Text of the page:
with Waka Flocka Flame, Wooh Da Kid, and Haitian Fresh
Revolution Live, Ft. Lauderdale
We arrived to find a fairly expansive onstage hype crew -- DJ, MC/host/default main hype man, a superfluous live drummer, three to seven people holding cameras, and dudes just standing there -- yelling all sorts of hype crew gibberish at the 18-plus audience in between dense and deafening blasts of a Top 40 pop rap megamix laced with select deep cuts from the Brick Squad Monopoly recording vaults.
The crowd at first was fairly timid, especially compared to the rabid blunt-smoking party savages native to the rap concerts at the Fillmore on Miami Beach. We imagine this was due to most of the audience being under the drinking age, which, BTW, we didn't expect. Not that there was any demographic expectation, really, but this group was notably young and suburban.
Flocka paced back and forth down in the pit between the stage and the audience like the frontman of an '80s hardcore band. For much of the show he straddled the barricade like an East Berliner fistpumping during the demolition of the Berlin Wall, as the portion of his body exposed to the audience was clawed at, tugged upon, and groped by fans that could be accurately described as "ferocious." His other half was supported by a security guard who took on the rapper's Shaq-like girth with a spiritual dedication not unlike Simon of Cyrene helping Jesús carry his cross.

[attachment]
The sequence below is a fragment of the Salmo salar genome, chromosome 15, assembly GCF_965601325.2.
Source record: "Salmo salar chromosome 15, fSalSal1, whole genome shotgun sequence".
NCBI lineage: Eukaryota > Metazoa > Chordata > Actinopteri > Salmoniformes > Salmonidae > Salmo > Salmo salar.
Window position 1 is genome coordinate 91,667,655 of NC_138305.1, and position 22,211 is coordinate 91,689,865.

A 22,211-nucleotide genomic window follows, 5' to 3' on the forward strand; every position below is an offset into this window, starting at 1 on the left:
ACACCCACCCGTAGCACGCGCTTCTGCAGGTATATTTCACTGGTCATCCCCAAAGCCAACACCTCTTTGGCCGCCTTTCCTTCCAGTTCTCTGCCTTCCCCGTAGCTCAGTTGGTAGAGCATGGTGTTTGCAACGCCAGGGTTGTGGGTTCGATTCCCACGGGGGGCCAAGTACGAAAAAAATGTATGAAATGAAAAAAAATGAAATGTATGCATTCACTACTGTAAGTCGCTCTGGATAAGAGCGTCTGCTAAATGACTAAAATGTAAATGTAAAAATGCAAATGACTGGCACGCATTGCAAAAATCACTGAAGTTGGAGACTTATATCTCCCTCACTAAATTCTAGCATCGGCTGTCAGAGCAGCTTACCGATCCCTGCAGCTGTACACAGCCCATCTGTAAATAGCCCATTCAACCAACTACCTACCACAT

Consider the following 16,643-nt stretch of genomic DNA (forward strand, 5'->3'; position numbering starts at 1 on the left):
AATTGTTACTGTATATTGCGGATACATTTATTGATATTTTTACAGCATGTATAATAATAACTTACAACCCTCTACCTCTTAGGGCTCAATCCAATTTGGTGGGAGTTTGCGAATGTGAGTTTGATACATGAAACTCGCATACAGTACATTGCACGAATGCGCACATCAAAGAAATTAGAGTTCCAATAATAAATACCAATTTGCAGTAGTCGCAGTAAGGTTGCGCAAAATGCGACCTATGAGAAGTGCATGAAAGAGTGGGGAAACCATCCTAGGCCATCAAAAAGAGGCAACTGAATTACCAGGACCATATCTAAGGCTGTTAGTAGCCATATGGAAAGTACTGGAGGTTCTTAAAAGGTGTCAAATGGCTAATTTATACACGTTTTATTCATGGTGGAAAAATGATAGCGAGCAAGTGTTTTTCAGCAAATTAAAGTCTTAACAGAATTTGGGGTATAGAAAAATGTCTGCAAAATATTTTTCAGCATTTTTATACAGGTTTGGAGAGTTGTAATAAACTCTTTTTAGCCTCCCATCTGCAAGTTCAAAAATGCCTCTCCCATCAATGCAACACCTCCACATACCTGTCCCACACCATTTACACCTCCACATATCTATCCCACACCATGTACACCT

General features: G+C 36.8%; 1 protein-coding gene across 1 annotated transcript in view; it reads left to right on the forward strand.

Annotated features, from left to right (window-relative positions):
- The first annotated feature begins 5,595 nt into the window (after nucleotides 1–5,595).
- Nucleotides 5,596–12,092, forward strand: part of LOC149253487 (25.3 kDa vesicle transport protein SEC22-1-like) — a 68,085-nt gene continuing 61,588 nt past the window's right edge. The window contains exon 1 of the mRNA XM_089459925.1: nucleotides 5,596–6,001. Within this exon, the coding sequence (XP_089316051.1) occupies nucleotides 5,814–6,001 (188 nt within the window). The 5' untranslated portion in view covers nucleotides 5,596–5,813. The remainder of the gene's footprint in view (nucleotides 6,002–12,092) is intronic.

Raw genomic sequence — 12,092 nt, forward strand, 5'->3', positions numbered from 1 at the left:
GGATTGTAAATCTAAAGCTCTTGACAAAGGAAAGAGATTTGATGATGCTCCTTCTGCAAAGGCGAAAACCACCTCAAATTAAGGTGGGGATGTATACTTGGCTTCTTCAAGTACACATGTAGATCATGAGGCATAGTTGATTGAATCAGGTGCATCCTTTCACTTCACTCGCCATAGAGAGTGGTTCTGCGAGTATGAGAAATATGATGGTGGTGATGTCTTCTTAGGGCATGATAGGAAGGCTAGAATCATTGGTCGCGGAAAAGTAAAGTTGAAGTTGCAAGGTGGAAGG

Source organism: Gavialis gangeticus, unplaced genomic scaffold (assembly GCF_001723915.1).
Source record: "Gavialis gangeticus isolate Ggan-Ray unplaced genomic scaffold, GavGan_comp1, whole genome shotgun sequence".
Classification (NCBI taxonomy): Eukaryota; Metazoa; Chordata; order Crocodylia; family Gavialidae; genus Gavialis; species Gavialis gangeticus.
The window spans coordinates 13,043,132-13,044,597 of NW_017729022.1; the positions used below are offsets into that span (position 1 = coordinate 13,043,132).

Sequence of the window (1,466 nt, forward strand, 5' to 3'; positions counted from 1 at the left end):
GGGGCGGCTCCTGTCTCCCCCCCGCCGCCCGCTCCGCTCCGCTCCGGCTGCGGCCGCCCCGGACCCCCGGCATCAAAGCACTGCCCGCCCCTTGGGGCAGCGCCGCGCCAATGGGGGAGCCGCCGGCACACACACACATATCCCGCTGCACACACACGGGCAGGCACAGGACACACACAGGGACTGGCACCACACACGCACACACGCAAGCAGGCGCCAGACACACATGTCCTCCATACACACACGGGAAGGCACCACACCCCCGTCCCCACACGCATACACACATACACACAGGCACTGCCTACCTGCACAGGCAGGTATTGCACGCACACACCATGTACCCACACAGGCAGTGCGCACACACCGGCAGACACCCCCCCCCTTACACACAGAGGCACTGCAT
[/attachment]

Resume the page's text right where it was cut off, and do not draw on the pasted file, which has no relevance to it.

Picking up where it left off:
Waka ripped through song after song with the enthusiasm equal to that of the freaks he was whipping into a frenzy. Although he was clearly the center of attention, the life of the party, and within the precise crosshairs of most people in the room's attention and/or adoration, he was still ultimately a participant. His toothy shark's grin framed by a waterfall of perspiration confirmed this.
The night's peak came when a man dressed in a chicken suit was brought onstage for "Rooster in My Rari." He proceeded to go the fuck off, like he was the hip-hop equivalent of the guy who danced for the Mighty Mighty Bosstones. His unbridled, righteously goofy enthusiasm was the absolute embodiment of Waka Flocka's ethos and aesthetic.
The Crowd: Three bros for every ho, high school kids, white people, suburban-y mall norms, squares, various delegates from punk, rock, and/or related etc contingents, Outmoded Broward "scene kids," a few thugs, and a beautiful nerd in a chicken suit.
From The Crowd: Hysterical, language-less cries of party rockin' ecstasy. Imagine people so thoroughly entertained that they flail and holler like a circus clown that has accidentally set itself on fire.
From The Stage: "Why you shakin'...[eyes widen with cartoonish omniscience], like you on dem mollies?" - Waka to his DJ
Personal Bias: We used to prefer getting icy with Gucci. But we've been converted to the Waka Flocka Church of Lampshades.
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